Twitter throttles API calls PDF Print E-mail

Twitter throttles API calls, BMC moves to cloud, and California school gets Mac-based thin clients.

Twitter throttles API calls

Applications that integrate with Twitter via the API are facing tougher restrictions on the amount of times they can poll the service, causing some of them to fall over, reports

Back in June, Twitter told developers that applications would only be allowed to request data from its servers 175 times per hour, down from 350. Developers are now reporting this limit has been lowered again, to around 75 API calls per hour.

A large number of third-party applications, as well as those developed or published by Twitter itself, use the API to pull down updates – including new tweets – from the Twitter servers. In some cases, developers may need to update their Twitter-based applications to ensure they function correctly under the new restrictions.

BMC moves to cloud

BMC Software, which made its name streamlining corporate data centres, is now riding one of the technology industry`s biggest waves: cloud computing, writes The Wall Street Journal.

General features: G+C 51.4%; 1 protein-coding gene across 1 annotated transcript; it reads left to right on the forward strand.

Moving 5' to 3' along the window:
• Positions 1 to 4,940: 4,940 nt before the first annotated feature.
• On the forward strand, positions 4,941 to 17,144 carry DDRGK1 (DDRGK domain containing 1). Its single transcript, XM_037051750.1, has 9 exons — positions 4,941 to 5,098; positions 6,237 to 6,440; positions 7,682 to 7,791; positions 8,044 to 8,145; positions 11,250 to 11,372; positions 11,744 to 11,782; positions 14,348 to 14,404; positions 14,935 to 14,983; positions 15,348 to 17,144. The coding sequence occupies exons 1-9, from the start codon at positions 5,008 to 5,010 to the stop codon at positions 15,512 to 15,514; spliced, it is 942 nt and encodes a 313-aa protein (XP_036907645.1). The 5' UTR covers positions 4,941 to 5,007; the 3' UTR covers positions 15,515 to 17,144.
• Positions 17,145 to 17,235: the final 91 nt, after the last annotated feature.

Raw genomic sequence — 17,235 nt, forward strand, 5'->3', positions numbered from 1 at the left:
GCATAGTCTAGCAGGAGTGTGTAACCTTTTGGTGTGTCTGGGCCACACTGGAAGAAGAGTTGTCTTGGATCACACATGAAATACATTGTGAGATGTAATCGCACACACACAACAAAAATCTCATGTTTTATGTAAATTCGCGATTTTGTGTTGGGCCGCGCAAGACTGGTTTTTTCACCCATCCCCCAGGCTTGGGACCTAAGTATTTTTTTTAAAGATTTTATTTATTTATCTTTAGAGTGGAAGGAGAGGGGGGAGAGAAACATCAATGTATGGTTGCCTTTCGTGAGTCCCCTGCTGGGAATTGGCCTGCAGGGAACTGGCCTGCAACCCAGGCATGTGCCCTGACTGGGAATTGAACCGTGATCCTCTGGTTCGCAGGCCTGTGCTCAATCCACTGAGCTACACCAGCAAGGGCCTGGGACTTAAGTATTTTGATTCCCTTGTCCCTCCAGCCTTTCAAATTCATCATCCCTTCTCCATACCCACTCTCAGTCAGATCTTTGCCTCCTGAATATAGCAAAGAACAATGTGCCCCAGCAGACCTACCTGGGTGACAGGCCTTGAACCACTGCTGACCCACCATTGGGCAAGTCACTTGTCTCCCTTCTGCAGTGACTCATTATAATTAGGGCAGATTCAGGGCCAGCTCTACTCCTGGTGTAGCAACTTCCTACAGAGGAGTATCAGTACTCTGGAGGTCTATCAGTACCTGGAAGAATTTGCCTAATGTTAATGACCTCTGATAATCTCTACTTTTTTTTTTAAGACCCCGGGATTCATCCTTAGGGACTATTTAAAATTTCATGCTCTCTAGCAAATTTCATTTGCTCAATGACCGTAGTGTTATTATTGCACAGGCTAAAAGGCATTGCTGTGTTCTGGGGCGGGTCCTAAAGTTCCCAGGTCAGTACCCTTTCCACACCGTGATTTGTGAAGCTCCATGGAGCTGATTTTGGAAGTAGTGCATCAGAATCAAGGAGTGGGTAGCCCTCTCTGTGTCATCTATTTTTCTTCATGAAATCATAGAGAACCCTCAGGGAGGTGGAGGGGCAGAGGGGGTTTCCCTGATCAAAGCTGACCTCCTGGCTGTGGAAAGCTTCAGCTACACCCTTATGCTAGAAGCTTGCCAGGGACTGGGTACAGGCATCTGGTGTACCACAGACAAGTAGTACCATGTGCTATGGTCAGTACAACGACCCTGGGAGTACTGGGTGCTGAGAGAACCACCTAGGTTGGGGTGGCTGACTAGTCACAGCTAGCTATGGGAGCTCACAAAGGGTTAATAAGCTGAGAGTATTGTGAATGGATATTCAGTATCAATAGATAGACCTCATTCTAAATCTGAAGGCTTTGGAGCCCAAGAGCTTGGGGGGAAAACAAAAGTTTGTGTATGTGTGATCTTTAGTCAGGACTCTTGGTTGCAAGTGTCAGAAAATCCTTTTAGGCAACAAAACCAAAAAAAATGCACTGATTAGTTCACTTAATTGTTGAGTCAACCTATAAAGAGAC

Over the past 18 months, BMC has begun helping clients build and manage more than 150 cloud-based data centres. The company`s customers include Concur Technologies and Rackspace Hosting.

BMC also has introduced cloud products. In May, it rolled out BMC Cloud Lifecycle Management, software for building and operating cloud-based data centres. The Houston-based company also plans to introduce more cloud-related IT products.

California school gets Mac-based thin clients

The Campbell Union School District of California has completed the implementation of environmentally friendly thin client terminal stations at the Monroe Middle School (MMS), writes The Journal.

With help from Aqua Connect, which provided the desktop virtualisation software, and 10ZiG, which supplied the thin client stations, MMS now has a heat and energy-efficient network of 20 Macintosh terminal stations at various locations throughout the school facility.

With thin client workstations, multiple users have access to the operating system and software on a server without each user requiring a CPU. This reportedly reduces energy consumption substantially, with estimates ranging from 50% to 90%.

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